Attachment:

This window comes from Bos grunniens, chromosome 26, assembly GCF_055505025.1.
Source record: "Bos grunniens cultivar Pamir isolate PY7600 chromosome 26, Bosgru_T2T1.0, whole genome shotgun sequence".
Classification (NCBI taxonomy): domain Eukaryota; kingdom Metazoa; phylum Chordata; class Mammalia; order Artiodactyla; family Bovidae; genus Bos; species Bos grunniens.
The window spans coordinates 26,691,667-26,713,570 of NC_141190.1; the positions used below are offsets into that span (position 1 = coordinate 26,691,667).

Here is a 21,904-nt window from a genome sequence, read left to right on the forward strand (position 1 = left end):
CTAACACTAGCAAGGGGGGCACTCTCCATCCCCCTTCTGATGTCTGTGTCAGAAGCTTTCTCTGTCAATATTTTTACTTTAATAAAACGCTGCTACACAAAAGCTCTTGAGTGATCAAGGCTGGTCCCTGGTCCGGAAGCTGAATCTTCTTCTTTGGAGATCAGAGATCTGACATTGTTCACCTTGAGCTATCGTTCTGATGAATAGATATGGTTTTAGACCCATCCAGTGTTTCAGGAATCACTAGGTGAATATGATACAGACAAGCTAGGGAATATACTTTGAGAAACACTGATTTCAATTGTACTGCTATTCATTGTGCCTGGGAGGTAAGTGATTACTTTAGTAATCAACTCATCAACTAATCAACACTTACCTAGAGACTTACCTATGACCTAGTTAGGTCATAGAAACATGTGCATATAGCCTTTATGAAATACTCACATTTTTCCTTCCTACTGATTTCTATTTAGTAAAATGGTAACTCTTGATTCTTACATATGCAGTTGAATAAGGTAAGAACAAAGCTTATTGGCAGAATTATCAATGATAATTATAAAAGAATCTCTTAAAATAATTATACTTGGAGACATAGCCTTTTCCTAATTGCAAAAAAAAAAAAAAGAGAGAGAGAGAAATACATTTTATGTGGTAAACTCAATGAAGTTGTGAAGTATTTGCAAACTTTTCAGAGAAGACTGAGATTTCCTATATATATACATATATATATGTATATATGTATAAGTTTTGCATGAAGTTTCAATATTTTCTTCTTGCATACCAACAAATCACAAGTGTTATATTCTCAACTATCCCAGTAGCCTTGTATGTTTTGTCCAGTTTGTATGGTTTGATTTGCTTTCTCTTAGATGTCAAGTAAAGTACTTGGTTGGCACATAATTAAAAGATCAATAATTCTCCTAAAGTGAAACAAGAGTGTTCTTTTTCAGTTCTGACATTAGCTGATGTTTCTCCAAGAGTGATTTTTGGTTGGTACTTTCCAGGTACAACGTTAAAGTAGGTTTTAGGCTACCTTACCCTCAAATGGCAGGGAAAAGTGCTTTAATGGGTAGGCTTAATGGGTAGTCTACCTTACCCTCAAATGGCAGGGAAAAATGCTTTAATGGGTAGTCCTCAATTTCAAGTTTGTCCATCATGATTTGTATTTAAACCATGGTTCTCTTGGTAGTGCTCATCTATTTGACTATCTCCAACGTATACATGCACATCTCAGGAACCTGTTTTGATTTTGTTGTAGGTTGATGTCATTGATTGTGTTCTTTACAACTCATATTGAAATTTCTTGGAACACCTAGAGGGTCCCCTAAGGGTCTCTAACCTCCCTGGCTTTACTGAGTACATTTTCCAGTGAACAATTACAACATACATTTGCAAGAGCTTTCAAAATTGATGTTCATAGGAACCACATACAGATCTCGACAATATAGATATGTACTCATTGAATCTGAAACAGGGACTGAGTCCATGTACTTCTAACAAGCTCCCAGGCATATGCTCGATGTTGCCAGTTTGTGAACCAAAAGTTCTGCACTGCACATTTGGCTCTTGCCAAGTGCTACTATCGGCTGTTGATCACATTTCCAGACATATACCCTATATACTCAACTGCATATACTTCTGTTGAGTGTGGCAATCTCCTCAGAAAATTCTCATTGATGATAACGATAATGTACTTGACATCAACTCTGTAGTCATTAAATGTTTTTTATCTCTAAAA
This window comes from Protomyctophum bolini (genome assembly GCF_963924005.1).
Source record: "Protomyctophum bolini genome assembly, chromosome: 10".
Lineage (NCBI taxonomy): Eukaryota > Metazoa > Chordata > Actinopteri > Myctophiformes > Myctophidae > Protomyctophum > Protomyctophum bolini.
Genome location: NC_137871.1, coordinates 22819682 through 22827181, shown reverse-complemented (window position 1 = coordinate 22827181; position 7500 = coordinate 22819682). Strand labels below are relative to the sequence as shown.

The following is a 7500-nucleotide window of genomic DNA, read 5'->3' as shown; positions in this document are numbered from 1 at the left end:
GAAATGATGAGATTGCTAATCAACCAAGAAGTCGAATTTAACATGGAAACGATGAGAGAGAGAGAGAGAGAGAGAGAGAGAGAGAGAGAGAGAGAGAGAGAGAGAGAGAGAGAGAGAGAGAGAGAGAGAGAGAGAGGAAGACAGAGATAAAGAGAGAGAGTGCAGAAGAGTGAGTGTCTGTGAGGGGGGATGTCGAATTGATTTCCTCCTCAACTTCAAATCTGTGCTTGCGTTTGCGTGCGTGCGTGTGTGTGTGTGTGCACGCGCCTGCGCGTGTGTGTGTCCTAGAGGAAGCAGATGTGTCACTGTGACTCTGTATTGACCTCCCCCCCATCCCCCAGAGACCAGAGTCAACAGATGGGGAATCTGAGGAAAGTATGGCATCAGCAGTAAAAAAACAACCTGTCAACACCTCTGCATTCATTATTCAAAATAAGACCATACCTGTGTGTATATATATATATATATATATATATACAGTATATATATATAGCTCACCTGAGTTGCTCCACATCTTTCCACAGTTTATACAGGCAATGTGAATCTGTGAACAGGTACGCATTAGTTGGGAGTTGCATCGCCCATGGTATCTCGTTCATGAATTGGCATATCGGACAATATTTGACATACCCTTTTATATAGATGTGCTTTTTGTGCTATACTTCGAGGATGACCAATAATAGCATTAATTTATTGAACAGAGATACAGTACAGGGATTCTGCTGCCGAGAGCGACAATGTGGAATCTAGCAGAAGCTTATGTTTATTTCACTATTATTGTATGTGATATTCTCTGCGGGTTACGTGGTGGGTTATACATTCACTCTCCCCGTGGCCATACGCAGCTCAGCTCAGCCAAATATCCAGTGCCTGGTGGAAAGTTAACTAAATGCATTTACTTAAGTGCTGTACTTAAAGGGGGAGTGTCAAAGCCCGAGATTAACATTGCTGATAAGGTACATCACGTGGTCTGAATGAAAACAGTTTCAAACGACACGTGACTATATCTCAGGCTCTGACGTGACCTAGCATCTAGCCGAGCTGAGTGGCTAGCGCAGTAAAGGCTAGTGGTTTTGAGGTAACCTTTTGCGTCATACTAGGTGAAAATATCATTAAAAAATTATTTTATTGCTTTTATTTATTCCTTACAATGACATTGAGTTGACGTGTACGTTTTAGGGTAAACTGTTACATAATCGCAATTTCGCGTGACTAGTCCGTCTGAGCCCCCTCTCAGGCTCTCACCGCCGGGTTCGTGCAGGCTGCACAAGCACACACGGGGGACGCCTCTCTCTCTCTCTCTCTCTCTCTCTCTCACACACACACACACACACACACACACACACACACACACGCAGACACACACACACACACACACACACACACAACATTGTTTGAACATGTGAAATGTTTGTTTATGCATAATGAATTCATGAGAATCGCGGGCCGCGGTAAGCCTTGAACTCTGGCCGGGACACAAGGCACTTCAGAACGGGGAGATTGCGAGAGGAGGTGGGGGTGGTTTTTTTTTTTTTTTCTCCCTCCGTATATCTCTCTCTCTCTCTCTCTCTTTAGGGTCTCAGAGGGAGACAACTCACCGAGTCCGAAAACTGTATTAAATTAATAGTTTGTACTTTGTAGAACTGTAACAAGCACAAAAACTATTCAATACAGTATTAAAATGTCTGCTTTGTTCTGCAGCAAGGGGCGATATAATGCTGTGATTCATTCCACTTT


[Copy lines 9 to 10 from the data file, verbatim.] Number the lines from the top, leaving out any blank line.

Lineage (NCBI taxonomy): Eukaryota > Metazoa > Chordata > Actinopteri > Myctophiformes > Myctophidae > Protomyctophum > Protomyctophum bolini.
Genome location: NC_137871.1, coordinates 22819682 through 22827181, shown reverse-complemented (window position 1 = coordinate 22827181; position 7500 = coordinate 22819682). Strand labels below are relative to the sequence as shown.